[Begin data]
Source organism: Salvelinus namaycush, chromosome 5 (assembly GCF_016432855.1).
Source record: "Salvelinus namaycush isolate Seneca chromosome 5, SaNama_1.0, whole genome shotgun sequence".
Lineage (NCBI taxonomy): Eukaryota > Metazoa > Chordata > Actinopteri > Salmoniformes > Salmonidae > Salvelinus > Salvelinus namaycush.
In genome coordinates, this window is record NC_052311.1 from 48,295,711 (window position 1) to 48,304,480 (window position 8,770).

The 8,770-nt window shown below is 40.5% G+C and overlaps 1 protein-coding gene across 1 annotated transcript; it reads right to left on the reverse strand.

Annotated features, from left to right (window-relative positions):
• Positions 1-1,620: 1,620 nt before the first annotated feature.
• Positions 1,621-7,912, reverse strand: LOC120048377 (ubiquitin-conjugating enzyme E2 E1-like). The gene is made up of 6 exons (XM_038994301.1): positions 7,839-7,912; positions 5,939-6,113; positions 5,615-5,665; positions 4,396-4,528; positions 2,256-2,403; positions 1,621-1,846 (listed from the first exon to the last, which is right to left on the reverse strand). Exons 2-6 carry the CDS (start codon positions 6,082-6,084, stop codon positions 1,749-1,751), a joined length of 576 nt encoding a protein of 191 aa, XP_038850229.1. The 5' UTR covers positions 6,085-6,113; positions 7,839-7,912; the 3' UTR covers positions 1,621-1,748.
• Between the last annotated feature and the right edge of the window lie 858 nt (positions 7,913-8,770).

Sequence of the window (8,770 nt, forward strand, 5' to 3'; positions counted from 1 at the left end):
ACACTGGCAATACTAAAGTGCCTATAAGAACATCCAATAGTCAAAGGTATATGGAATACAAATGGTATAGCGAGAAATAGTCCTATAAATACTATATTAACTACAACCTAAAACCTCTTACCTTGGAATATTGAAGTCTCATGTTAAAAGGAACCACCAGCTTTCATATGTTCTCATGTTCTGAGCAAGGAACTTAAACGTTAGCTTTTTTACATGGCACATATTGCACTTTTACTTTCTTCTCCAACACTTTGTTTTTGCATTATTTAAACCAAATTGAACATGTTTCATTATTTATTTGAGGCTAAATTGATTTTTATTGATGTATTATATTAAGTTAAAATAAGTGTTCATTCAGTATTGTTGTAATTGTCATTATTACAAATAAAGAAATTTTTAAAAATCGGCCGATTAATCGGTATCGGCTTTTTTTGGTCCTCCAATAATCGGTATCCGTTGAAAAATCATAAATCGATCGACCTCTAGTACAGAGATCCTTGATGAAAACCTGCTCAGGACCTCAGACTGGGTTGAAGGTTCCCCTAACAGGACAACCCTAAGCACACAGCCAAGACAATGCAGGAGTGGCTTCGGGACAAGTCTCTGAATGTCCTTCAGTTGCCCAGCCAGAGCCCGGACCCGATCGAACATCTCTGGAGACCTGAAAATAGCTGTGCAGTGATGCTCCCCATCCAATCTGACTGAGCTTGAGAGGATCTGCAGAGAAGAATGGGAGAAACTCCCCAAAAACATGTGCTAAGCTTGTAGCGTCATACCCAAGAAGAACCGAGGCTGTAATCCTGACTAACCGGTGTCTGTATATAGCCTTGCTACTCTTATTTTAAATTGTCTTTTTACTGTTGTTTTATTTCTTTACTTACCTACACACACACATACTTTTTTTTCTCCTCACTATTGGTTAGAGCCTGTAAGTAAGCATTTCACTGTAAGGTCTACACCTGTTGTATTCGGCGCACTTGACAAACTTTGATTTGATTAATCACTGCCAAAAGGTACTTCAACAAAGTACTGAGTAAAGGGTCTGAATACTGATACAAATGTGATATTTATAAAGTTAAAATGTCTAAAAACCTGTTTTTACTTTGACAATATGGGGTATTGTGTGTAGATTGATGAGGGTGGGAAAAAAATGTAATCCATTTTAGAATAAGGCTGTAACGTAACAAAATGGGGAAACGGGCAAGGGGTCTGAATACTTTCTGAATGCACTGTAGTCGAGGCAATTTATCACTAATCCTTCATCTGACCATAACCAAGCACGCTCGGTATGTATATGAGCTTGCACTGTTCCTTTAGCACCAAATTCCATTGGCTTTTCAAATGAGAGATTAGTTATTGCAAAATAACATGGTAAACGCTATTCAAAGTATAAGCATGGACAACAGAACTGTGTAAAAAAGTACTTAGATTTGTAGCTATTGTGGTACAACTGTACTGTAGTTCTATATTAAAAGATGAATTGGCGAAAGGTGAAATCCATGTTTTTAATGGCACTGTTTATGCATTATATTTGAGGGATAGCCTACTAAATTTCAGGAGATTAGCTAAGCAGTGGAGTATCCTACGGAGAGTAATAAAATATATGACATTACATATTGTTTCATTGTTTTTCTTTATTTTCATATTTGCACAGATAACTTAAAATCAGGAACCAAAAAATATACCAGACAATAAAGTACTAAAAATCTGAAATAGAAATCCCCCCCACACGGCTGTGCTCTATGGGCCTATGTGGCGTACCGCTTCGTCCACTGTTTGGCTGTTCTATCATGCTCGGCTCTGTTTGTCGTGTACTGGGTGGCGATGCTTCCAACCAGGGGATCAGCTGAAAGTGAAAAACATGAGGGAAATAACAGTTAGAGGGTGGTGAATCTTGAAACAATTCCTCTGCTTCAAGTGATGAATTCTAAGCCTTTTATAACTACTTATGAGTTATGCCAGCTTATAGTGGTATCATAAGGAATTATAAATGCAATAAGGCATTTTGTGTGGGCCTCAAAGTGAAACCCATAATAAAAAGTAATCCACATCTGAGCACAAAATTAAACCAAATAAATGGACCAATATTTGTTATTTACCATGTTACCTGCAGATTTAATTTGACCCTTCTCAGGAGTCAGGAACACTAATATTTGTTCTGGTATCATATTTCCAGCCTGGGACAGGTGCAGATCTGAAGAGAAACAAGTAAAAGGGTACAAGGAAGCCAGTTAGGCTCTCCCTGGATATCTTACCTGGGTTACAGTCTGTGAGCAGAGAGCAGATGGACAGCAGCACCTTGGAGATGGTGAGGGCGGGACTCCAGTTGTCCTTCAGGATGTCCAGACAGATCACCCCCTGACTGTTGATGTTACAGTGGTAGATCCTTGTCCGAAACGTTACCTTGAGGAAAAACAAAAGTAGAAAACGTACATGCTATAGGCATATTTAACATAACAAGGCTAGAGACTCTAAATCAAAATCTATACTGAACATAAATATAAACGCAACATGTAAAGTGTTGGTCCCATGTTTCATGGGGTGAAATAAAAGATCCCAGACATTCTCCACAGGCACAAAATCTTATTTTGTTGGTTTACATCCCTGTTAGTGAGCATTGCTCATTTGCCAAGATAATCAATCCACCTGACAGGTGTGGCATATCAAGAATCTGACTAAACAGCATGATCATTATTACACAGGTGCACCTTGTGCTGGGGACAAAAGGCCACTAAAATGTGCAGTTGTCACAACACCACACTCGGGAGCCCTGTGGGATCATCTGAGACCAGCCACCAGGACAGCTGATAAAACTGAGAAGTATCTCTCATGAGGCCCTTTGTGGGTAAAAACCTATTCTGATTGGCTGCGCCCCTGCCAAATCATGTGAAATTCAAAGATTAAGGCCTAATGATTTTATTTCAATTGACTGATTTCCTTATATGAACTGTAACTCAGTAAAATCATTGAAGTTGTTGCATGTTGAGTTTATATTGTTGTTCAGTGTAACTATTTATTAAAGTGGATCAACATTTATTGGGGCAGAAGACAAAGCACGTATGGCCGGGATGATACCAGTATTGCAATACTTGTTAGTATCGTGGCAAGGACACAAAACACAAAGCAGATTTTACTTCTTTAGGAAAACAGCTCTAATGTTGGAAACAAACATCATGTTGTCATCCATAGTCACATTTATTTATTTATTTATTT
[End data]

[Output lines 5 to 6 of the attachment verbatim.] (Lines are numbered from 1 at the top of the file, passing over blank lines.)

The 8,770-nt window shown below is 40.5% G+C and overlaps 1 protein-coding gene across 1 annotated transcript; it reads right to left on the reverse strand.

Annotated features, from left to right (window-relative positions):